Publication Date


Document Type

Doctoral Dissertation

Academic Program

Biochemistry and Molecular Pharmacology


Program in Biochemistry and Molecular Pharmacology

First Thesis Advisor

Stephen C. Miller, Ph.D.


Cell Physiological Processes, rho GTP-Binding Proteins, Luminescent Measurements


The dynamic processes that occur at specific times and locations in cells and/or whole organisms during cellular division, migration, morphogenesis and development are critical. When these molecular events are not properly regulated, disease states can develop. Tools that can allow us to better understand the specific events that, when misregulated, result in disease development can also allow us to determine better ways to combat such misregulation. Specifically, tools that could allow us to better visualize cellular processes or those that allow us to control cellular functioning in a spatiotemporal manner could present great insight into the detailed inner workings of cells and/or whole organisms. Where chemistry and biology intersect presents a powerful starting point for the development of such tools.

The first half of this thesis addresses tools to allow the better visualization of cellular events, in particular the intriguing process of bioluminescence and the work that has been done to better understand and optimize its utilization, particularly in living organisms. The novel work presented here details a parallel approach to improve our ability to observe cellular functioning specifically by improving bioluminescence imaging through the generation and characterization of mutant luciferase proteins that can better utilize novel small molecule luciferin substrates.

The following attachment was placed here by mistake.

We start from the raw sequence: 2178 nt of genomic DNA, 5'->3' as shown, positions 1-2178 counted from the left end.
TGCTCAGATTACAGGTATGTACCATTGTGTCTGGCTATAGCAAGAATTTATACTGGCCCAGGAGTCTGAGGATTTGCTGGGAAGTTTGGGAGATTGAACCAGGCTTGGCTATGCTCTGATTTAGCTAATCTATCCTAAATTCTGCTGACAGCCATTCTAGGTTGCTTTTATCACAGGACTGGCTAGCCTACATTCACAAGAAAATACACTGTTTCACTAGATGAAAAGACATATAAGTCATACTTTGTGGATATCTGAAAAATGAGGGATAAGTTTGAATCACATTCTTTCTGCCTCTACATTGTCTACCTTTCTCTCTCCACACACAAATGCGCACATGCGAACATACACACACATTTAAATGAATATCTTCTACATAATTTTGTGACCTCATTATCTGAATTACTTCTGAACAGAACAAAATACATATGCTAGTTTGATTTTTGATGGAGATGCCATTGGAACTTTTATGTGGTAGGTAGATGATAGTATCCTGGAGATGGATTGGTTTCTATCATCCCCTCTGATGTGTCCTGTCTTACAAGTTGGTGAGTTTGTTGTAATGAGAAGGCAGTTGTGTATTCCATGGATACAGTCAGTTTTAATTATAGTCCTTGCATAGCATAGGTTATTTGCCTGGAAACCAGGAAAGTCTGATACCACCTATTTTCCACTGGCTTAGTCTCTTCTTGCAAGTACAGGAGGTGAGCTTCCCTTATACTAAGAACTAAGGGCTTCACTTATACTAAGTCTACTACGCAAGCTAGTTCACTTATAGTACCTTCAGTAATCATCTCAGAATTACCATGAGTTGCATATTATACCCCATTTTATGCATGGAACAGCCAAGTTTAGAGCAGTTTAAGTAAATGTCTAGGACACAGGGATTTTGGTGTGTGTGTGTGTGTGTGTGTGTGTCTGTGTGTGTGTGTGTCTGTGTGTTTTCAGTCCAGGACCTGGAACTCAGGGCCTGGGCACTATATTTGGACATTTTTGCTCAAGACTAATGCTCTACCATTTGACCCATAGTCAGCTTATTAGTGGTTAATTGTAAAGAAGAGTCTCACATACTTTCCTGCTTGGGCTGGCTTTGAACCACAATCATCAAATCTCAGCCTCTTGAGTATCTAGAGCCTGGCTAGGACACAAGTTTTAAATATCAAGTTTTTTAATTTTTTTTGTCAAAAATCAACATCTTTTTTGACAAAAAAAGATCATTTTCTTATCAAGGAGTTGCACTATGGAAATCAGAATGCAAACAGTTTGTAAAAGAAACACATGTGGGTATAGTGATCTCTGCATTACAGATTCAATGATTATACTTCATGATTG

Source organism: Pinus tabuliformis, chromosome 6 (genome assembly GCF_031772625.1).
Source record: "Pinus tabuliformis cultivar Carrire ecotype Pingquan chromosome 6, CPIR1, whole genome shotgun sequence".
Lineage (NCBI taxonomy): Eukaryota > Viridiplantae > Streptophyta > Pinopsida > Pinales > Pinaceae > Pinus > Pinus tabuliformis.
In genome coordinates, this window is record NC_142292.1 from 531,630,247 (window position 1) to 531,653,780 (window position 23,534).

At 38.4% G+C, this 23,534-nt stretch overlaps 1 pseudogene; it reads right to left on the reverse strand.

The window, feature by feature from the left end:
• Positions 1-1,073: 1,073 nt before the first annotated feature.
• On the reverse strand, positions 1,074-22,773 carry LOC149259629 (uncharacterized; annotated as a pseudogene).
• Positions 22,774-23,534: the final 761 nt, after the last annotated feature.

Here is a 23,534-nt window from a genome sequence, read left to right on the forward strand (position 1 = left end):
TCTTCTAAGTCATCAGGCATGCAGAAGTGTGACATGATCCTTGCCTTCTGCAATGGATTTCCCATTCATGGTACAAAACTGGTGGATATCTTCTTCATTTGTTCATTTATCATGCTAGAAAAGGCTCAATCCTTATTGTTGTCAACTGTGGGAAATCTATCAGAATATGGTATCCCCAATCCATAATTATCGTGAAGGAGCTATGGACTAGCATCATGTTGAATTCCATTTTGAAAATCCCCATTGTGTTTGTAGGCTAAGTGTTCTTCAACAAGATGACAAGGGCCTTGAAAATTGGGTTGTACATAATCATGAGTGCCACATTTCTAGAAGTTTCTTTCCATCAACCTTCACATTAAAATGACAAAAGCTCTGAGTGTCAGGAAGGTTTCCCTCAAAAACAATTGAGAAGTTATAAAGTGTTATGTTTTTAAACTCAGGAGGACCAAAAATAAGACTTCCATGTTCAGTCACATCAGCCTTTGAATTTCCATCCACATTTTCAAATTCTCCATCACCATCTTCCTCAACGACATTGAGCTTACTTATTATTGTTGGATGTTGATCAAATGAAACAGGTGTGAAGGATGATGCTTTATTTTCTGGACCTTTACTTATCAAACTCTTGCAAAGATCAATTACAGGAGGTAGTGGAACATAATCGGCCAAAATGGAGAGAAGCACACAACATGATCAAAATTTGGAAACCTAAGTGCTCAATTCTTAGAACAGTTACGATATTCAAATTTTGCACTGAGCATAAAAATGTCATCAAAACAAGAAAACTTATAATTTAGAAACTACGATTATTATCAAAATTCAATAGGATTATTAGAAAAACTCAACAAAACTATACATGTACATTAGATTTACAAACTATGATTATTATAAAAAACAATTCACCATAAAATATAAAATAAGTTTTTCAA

The second half of this thesis discusses methods that have been developed to better control cellular events through the control of protein activity, specifically a family of proteins called the Rho GTPases. This family’s activation at specific times and locations is essential to proper cellular function and exemplifies the need for spatiotemporal control. Described are methods to control the activation states of the Rho GTPases to probe their cellular roles in a temporal and spatial manner using photosensitive small molecules. Taken together, the findings described herein demonstrate the application of chemistry to allow for the better observation and control of cellular processes, toward the ultimate goal of improving our understanding of the regulatory processes involved in the control of key factors leading to disease states.



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